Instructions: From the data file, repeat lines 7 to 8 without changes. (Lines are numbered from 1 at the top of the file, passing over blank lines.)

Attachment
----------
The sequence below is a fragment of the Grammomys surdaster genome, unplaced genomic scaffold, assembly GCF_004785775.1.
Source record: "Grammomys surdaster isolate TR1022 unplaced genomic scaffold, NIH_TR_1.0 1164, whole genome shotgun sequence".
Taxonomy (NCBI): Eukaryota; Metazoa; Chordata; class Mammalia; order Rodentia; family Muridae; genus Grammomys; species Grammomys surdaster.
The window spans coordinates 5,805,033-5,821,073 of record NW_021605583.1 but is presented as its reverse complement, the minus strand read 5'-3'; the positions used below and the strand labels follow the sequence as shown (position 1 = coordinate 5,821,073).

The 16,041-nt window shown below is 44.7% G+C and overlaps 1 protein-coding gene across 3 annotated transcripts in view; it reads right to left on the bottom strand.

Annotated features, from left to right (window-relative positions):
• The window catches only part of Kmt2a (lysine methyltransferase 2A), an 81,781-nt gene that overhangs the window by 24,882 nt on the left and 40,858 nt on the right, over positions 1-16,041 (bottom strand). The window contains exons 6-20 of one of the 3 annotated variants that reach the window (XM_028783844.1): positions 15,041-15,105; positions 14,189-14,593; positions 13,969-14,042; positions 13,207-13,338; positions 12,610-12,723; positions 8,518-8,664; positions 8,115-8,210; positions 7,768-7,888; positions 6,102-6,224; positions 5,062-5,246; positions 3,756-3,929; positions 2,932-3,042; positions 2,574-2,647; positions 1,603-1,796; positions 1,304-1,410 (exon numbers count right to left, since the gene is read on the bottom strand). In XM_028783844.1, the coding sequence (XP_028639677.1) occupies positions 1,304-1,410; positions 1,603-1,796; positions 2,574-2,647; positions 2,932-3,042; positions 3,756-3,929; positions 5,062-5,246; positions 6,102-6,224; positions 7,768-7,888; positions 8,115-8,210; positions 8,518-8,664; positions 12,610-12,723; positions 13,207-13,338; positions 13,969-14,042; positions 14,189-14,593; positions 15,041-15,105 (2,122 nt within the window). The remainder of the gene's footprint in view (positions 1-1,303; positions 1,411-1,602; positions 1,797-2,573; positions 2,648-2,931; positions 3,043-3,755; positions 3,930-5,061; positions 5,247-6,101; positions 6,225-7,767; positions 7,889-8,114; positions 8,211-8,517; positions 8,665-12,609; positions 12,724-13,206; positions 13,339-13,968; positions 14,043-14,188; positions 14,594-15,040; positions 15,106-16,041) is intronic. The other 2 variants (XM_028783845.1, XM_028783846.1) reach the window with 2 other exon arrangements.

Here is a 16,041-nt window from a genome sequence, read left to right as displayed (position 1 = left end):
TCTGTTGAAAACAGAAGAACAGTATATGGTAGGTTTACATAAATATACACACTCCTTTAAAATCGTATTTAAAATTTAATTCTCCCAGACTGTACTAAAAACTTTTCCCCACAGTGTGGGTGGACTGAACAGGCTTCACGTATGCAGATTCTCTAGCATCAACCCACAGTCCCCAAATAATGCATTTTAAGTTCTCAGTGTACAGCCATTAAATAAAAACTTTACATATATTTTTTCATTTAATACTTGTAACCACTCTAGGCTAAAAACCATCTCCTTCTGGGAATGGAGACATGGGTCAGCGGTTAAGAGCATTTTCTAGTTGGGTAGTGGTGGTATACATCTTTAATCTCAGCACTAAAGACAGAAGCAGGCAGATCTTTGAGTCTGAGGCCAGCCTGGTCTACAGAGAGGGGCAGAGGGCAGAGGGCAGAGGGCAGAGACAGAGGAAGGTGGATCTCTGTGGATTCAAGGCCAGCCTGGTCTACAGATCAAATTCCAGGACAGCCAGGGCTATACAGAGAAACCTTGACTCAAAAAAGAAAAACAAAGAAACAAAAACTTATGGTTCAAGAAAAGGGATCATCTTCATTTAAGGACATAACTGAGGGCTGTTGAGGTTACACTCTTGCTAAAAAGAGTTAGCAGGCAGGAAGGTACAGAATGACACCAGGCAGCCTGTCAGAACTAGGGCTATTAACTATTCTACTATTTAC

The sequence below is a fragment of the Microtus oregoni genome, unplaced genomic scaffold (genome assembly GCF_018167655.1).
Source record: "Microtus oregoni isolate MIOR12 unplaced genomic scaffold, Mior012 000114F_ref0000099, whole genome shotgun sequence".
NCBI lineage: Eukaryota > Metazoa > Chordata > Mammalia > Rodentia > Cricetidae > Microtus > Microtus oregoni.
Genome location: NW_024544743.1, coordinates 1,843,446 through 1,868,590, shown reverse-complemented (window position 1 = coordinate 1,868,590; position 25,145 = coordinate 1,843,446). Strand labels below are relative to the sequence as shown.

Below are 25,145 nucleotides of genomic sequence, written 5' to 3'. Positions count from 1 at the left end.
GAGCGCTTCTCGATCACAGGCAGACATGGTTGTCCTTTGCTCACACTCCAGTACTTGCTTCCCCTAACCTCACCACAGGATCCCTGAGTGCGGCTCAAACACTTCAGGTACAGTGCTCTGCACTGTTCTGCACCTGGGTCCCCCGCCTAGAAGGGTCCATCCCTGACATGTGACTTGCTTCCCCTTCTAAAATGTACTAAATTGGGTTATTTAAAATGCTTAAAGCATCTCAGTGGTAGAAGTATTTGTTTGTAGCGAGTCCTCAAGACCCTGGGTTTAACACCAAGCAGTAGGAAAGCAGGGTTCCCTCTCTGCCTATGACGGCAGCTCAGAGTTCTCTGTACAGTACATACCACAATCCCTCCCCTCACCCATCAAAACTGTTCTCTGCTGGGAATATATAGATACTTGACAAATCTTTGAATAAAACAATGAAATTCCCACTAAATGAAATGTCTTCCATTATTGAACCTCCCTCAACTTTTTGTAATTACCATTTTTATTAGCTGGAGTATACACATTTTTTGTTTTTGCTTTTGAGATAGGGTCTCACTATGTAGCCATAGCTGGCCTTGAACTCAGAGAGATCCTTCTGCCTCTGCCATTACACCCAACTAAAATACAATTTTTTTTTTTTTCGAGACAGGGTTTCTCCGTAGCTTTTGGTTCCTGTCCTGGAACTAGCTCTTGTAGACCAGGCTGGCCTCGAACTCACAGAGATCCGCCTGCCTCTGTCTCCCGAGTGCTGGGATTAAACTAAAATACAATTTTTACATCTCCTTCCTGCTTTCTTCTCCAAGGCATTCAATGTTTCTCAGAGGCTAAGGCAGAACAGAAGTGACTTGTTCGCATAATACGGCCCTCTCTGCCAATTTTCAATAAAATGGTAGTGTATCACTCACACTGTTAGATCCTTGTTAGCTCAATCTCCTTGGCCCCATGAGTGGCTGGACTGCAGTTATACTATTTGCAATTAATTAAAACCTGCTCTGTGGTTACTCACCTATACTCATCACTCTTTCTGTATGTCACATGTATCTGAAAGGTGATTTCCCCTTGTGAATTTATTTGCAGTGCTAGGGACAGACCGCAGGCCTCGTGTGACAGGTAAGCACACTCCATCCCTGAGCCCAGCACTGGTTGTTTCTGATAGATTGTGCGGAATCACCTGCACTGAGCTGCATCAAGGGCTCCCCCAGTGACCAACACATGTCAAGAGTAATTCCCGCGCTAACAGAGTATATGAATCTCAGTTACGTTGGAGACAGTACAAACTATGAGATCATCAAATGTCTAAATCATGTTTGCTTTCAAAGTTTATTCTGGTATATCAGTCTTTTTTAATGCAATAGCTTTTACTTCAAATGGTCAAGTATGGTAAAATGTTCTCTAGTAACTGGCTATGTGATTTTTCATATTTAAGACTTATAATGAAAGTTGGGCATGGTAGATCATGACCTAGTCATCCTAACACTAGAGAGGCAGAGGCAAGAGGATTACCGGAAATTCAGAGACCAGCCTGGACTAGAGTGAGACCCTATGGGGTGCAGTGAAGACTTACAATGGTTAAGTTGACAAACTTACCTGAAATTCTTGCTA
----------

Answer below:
• The window catches only part of Kmt2a (lysine methyltransferase 2A), an 81,781-nt gene that overhangs the window by 24,882 nt on the left and 40,858 nt on the right, over positions 1-16,041 (bottom strand). The window contains exons 6-20 of one of the 3 annotated variants that reach the window (XM_028783844.1): positions 15,041-15,105; positions 14,189-14,593; positions 13,969-14,042; positions 13,207-13,338; positions 12,610-12,723; positions 8,518-8,664; positions 8,115-8,210; positions 7,768-7,888; positions 6,102-6,224; positions 5,062-5,246; positions 3,756-3,929; positions 2,932-3,042; positions 2,574-2,647; positions 1,603-1,796; positions 1,304-1,410 (exon numbers count right to left, since the gene is read on the bottom strand). In XM_028783844.1, the coding sequence (XP_028639677.1) occupies positions 1,304-1,410; positions 1,603-1,796; positions 2,574-2,647; positions 2,932-3,042; positions 3,756-3,929; positions 5,062-5,246; positions 6,102-6,224; positions 7,768-7,888; positions 8,115-8,210; positions 8,518-8,664; positions 12,610-12,723; positions 13,207-13,338; positions 13,969-14,042; positions 14,189-14,593; positions 15,041-15,105 (2,122 nt within the window). The remainder of the gene's footprint in view (positions 1-1,303; positions 1,411-1,602; positions 1,797-2,573; positions 2,648-2,931; positions 3,043-3,755; positions 3,930-5,061; positions 5,247-6,101; positions 6,225-7,767; positions 7,889-8,114; positions 8,211-8,517; positions 8,665-12,609; positions 12,724-13,206; positions 13,339-13,968; positions 14,043-14,188; positions 14,594-15,040; positions 15,106-16,041) is intronic. The other 2 variants (XM_028783845.1, XM_028783846.1) reach the window with 2 other exon arrangements.

Here is a 16,041-nt window from a genome sequence, read left to right as displayed (position 1 = left end):